callbacks in react

Callbacks in React

1 May 2019

This is one topic in React that I personally like a lot. Passing functions as props is an amazing pattern that I really like! It gives me a sense of control over my components and turns them way more reusable. In this post, I won't talk about performance or readability. Instead, I'll try to clarify a common mistake that I usually read/hear from people in React or other fellow post writers. There are tons of posts on the internet talking about performance issues caused by anonymous arrow-functions passed as callbacks to components' props. This is absolutely true (because of renders and stuff)!! What is NOT true is that there is no workaround when you need to use that function with arguments.

Before proving my point, I'll try to explain some concepts first.

What is an arrow-function, after all?? Well, I can tell what is NOT! Arrow-functions ARE NOT syntactic sugar for classic functions. They are NOT! I hear this a lot (even from JavaScript developers). Arrow-functions are not just a way of writing functions without the word function. Arrow and classic functions have some differences, being the most important one the fact that the former is a JS function with lexical scope. This means that the this is bound to the place where the function is declared and not where the function is being called. This is one of the main reasons why usually React developers use the arrow-function (for convenience of course, or lack of understanding ... cof cof). Classic functions are NOT lexical scoped and that's why you actually need to .bind() them to your current this (it may look like a hack, but is not, is just how things are).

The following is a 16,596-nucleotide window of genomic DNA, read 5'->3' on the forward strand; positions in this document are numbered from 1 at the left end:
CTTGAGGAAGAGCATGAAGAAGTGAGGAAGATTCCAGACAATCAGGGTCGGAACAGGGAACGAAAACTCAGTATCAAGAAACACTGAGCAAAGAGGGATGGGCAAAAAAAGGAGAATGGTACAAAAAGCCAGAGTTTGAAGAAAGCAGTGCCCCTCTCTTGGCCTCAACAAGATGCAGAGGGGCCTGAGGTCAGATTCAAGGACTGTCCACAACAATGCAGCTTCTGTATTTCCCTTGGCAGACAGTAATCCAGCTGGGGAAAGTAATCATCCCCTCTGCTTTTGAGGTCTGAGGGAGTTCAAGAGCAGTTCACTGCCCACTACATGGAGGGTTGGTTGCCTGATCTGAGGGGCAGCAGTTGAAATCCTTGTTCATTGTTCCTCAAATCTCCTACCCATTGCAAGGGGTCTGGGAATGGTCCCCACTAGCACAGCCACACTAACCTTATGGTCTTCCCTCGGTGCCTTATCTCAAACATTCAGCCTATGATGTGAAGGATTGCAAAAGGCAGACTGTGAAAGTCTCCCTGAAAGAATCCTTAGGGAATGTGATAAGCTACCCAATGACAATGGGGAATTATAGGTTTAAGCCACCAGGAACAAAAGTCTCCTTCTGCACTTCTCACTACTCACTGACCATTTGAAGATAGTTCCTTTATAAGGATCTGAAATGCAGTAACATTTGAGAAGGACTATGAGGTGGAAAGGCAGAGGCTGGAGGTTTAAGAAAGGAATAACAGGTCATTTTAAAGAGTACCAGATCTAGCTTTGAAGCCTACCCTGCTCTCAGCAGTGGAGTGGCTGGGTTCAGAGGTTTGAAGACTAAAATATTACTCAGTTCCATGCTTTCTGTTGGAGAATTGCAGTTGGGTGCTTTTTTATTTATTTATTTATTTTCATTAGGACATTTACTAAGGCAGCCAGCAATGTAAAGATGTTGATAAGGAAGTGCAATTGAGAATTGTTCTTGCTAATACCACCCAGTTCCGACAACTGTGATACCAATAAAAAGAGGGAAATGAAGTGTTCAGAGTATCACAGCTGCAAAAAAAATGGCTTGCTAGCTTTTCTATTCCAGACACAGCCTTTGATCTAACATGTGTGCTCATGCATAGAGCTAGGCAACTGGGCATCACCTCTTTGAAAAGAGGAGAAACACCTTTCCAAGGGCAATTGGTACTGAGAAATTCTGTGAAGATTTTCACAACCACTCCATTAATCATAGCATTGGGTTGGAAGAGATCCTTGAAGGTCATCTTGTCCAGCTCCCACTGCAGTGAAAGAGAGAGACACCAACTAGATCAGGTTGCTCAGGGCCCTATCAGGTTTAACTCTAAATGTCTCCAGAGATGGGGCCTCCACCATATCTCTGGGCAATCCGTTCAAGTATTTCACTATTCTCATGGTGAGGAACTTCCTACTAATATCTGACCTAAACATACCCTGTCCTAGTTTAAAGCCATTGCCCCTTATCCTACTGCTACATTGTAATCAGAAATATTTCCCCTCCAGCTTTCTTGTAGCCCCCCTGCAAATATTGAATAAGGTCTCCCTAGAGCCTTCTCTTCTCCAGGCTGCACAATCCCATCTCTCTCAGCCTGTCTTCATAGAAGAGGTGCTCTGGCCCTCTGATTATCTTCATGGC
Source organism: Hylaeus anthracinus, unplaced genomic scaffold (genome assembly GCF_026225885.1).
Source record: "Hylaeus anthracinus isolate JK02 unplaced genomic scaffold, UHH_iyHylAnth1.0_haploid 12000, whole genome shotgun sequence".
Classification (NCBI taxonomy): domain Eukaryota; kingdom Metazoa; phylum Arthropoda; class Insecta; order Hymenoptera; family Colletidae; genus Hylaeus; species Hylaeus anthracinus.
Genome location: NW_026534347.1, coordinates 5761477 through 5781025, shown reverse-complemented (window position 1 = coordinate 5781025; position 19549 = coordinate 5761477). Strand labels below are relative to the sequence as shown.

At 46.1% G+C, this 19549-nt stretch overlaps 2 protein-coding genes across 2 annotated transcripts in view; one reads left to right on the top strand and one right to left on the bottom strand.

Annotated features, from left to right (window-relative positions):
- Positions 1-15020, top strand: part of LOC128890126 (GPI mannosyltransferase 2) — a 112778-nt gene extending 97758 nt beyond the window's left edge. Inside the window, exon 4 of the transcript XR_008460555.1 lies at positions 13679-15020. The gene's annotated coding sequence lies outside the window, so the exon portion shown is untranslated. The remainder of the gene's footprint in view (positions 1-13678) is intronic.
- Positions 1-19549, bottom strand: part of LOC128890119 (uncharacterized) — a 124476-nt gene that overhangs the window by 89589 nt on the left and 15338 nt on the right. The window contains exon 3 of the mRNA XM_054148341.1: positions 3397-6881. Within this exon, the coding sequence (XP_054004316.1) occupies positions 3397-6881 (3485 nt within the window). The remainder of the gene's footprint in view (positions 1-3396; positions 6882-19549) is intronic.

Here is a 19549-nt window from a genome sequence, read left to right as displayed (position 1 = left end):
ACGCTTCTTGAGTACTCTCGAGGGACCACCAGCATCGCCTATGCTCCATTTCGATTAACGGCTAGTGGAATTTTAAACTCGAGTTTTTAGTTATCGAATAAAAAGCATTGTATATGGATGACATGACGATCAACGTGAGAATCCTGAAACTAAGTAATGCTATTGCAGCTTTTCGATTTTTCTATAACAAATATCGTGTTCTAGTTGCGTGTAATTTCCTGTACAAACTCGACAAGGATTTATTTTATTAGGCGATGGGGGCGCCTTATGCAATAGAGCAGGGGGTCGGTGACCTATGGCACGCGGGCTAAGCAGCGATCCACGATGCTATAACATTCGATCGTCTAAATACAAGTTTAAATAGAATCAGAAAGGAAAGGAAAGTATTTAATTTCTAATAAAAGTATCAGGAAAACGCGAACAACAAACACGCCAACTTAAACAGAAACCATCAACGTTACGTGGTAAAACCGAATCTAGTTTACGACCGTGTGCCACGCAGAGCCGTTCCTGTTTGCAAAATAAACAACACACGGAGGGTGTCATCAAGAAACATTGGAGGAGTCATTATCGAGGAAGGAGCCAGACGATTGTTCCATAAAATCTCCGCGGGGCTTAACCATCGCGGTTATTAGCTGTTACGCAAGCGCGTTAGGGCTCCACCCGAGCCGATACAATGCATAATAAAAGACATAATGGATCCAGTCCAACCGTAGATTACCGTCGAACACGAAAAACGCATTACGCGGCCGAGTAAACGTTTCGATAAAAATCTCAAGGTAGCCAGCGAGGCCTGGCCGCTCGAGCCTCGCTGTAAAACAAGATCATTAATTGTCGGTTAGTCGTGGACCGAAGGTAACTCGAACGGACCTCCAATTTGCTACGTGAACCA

Being so, what's the problem with arrow-functions at this point?? Well, none... The problem is how arrow-functions are used in React as props. Probably if you already used React you should have seen something like this:

What we are doing is passing an arrow-function as a prop from the parent component to the child one. But this arrow-function has a particularity. Is not bound to any reference!! So every time the parent component re-renders the child component also re-renders because the callback property has a new function. Now how can we solve this?

We just give a reference to our function and pass it to the callback, of course!!

Ok problem solved! Now the child component only renders once.

What you need to understand from the two previous comparisons is that when passing a function as property (or in fact as an argument in JS), passing the reference is all you need to do. It is the child component who is responsible for calling this function. So when you pass () => { console.log('Hello World') } or this.onCallback you are not really calling the functions, you are passing their references.

The misconception that I mentioned at the beginning of the post starts when there are some arguments to pass to the function in the callback. Then, people go back to the arrow-function again despite the loss of performance:

I think the problem here is that people fail to understand how this callback mechanism works. The fact that the arrow-function is able to capture the arguments (fromChildArg) => is because someone is calling this function somewhere else (in the child component in fact). So why not going back to the performant version of this code????

Oh… It's working again! What a charm! So let's go to the trickiest part!! “Oh but I need to pass a value to the callback that is bound to the parent component and not the child one!”, they said… and here we go back to the non-performant version:

People assume this has to be this way because code like the following does not work:

What really happens is that this.onCallback(whateverArgumentItDoesntMatter) is actually a function being called and not a function being passed to the child component. But if it is so important to call the function with something bound to the parent component why shouldn't we do this???

Noticed the .bind() in the contructor??? That is really necessary, because, again, classic functions don't have lexical scope... The this used would be from MyChildComponent which does not have any state.somethingBoundToParent... Evil JavaScript strikes again...

This version still has a referenced function, it is still able to receive something that came from the child component as an argument, and has access to something bound to the parent component. The performance is still there. So there is no such thing as “Sometimes you have to use an arrow-function, there is no workaround”.

Hope you enjoyed it.